Some bright person once said, “if you can’t measure it, you can’t manage it” and that holds completely true with managing your time. The first thing that I had to do to understand how I use my time was track almost everything. For instance, I found myself being late in the mornings for work and always blamed it on something external; like the winter weather, traffic, how long it took to get gas in the morning etc. It wasn’t until I started tracking how long it actually took me to take a shower and get out of the house did I understand that I needed to get up about 20 minutes earlier. It sounds stupid, I know, but to someone who thinks they understand time and where it goes, it takes the detail of tracking the real world to understand it.

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    You can track your time many different ways but some of the best apps that I have found for Android and iPhone are great when you are on the run and need to get a quick statistic to use for planning. There are a ton of options on both platforms but in the free category I would go with Eternity Time Lite and aTimeLogger for iPhone and Time Recording – Timesheet App and Track Task Time for Android. All of these offer the user the ability to track multiple activities, create their own categories, and gives them reports and statistics they can use to help understand just where there time goes.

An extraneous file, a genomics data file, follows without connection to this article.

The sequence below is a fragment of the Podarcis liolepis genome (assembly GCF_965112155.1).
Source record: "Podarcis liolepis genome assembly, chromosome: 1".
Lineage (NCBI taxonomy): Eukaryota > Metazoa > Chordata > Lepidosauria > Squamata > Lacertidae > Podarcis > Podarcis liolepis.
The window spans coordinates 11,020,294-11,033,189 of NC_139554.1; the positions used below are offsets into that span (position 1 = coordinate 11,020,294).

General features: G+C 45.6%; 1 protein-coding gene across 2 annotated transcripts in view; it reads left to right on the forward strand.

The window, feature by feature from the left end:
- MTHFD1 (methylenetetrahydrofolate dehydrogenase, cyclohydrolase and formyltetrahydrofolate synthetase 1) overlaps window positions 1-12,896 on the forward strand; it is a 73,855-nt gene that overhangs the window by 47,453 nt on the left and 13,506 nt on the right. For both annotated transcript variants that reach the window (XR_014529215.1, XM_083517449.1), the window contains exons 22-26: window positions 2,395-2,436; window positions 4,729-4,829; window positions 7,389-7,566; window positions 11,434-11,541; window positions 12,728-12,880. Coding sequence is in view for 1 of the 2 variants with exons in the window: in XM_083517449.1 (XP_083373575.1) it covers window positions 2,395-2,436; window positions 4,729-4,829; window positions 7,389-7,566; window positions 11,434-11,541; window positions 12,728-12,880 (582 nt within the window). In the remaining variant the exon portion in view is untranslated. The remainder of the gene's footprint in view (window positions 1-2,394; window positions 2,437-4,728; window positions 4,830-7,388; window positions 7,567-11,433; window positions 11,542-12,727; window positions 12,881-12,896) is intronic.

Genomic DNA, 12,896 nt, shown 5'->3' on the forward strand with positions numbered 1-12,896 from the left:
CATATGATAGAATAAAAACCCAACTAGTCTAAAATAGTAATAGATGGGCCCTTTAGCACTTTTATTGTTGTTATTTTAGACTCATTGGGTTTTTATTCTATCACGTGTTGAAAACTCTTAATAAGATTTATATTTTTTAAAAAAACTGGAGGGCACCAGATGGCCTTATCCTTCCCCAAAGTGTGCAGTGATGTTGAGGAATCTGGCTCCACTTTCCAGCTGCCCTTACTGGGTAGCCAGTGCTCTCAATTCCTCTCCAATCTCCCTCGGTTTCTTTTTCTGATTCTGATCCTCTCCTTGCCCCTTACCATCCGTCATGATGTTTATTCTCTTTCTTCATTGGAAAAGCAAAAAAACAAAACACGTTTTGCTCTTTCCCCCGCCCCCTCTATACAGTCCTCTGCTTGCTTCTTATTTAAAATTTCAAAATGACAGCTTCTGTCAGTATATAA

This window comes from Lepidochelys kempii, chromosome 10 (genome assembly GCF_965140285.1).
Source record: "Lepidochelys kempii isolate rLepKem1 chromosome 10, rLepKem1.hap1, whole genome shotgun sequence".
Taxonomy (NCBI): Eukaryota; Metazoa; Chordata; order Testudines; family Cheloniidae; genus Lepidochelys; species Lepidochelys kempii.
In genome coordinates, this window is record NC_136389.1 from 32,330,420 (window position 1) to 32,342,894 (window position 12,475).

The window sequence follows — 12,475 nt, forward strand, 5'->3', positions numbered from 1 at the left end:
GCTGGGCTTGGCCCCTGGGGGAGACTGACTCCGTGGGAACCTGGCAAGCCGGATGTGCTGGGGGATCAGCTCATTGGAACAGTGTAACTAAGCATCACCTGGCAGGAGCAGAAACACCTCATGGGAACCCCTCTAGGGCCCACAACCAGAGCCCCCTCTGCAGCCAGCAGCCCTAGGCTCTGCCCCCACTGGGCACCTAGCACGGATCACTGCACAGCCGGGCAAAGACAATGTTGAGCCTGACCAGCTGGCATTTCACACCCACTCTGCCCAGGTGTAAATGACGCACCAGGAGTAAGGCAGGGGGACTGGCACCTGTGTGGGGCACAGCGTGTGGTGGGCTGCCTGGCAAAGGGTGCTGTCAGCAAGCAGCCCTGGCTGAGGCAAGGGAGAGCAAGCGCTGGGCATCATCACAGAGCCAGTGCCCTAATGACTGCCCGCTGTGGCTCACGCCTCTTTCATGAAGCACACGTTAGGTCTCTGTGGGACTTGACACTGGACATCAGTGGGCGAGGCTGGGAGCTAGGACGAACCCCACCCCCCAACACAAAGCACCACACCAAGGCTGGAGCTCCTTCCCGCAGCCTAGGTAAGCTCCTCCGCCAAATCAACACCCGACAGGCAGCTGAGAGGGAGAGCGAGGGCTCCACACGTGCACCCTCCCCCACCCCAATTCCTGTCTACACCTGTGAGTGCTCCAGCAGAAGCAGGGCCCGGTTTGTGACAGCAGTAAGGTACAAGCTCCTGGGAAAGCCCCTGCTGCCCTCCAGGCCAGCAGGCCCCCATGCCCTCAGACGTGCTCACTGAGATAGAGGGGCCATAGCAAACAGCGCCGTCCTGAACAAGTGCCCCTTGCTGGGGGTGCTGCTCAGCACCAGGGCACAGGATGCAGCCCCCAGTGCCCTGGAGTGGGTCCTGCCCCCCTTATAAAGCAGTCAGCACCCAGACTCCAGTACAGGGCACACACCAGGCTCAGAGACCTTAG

You can also track your time use on your PC or Mac with RescueTime. RescueTime basically tracks what applications you are spending your time with and can give you a realistic view of where your computer time is going.

    Starting now and time blocking

    One of the most elusive ways that procrastinators abuse time and do not sync their subjective time with objective time is underestimating how long a task will take to complete. I’ve been told my many former and current software project managers that when they ask a software developer how long it will take to get something done they usually multiply their answer by two or three to set realistic expectations. Many of us are confident (sometimes overconfident) and do not set realistic time constants on ourselves.